I cannot stress the grandeur of the China National Convention Centre. It sweeps you off your feet and mops the gleaming floor with your flabbergasted face. I’ve been to smaller airport terminals and I have visited a sheikh’s palace that would fit five times over. Should the might of the late great leader ever be lost among Beijing’s smog and active lifestyle, the buildings will most definitely remind you of what you so gravely forgot. Walking past a gargantuan hallway, stumbling in and out of doors you do eventually end up in what happens to be the World Resources Forum 2012.
Student Reporter Adam Wong interviewed Yi-Heng Cheng, CEO of Kunshan Quanta K&M Consulting and Shanghai Microtech Co. Ltd. on the future of resource consumption in China. The emerging economy is today in the historical position that European conturies and America were some decades ago, and rapid industrialisation means that the ever-hungry economy is fiercely demanding all the time. But the world has changed significantly since then and countries face the challenge of either being swept away by the tide or being eroded in its wake.
Oily, coaly is our earth. The black blanket of your blue planet is slowly extracted, providing extraordinary power to the humanity. But at what price? Hasn’t the right time already arrived to turn to green energies? The 2011 report of the International Energy Agency (IEA) reveals that globally, energy sources are not diversified.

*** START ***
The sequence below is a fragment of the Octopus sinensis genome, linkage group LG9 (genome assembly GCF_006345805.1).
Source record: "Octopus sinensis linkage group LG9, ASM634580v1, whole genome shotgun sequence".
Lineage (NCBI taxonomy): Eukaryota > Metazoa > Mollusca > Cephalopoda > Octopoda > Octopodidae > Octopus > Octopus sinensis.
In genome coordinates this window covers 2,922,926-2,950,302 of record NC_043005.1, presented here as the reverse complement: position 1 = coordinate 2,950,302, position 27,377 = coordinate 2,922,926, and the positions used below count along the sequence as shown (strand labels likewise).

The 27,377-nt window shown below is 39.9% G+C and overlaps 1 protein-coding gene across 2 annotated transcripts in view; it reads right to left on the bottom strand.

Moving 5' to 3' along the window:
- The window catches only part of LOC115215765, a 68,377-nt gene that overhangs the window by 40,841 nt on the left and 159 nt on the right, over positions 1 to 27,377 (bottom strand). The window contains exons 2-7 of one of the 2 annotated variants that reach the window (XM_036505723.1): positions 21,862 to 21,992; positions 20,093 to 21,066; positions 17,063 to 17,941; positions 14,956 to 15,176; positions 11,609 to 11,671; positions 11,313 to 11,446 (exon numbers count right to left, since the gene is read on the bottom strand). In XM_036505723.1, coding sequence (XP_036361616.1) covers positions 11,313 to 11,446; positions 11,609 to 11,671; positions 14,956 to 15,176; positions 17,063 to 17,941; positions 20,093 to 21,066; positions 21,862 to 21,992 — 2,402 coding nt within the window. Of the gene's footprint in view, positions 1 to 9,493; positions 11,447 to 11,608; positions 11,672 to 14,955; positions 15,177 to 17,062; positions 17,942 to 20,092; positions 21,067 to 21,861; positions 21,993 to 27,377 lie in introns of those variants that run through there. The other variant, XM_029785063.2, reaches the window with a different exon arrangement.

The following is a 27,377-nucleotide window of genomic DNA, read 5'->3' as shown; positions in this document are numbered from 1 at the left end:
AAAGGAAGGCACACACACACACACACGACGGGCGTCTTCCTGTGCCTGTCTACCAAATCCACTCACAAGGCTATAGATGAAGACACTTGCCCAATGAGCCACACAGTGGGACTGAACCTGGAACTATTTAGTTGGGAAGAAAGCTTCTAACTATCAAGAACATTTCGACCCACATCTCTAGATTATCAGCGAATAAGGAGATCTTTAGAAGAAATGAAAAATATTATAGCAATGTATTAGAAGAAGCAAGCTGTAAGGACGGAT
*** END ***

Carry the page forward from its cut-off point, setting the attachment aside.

The World Resources Forum has officially opened and the student reporters are reporting live. This is reason enough to shed light on some of our activities from an ecological point of view. Since we’ll be sleeping, breathing, and talking resources for the next three days, we thought it’d be interesting to see the resource footprint of getting our team to Beijing. We’re only looking at the carbon footprint for now, and using an easily accessible online calculator, we came up with a quick calculation. 6.68 tonnes CO2e (4 people from Zürich to Beijing, return)
4.63 tonnes CO2e (2 people from Philadelphia to Beijing, return)
1.53 tonnes CO2e (1 person from Budapest to Beijing, return)
0.47 tonnes CO2e (1 person from Hong Kong to Beijing, return)
1.71 tonnes CO2e (1 person from London to Beijing, return)
1.72 tonnes CO2e (1 person from Geneva to Beijing, return)
1.80 tonnes CO2e (1 person from Zürich to Beijing via Helsinki, return)
This results in 18.54 tonnes CO2e for transporting 12 student reporters.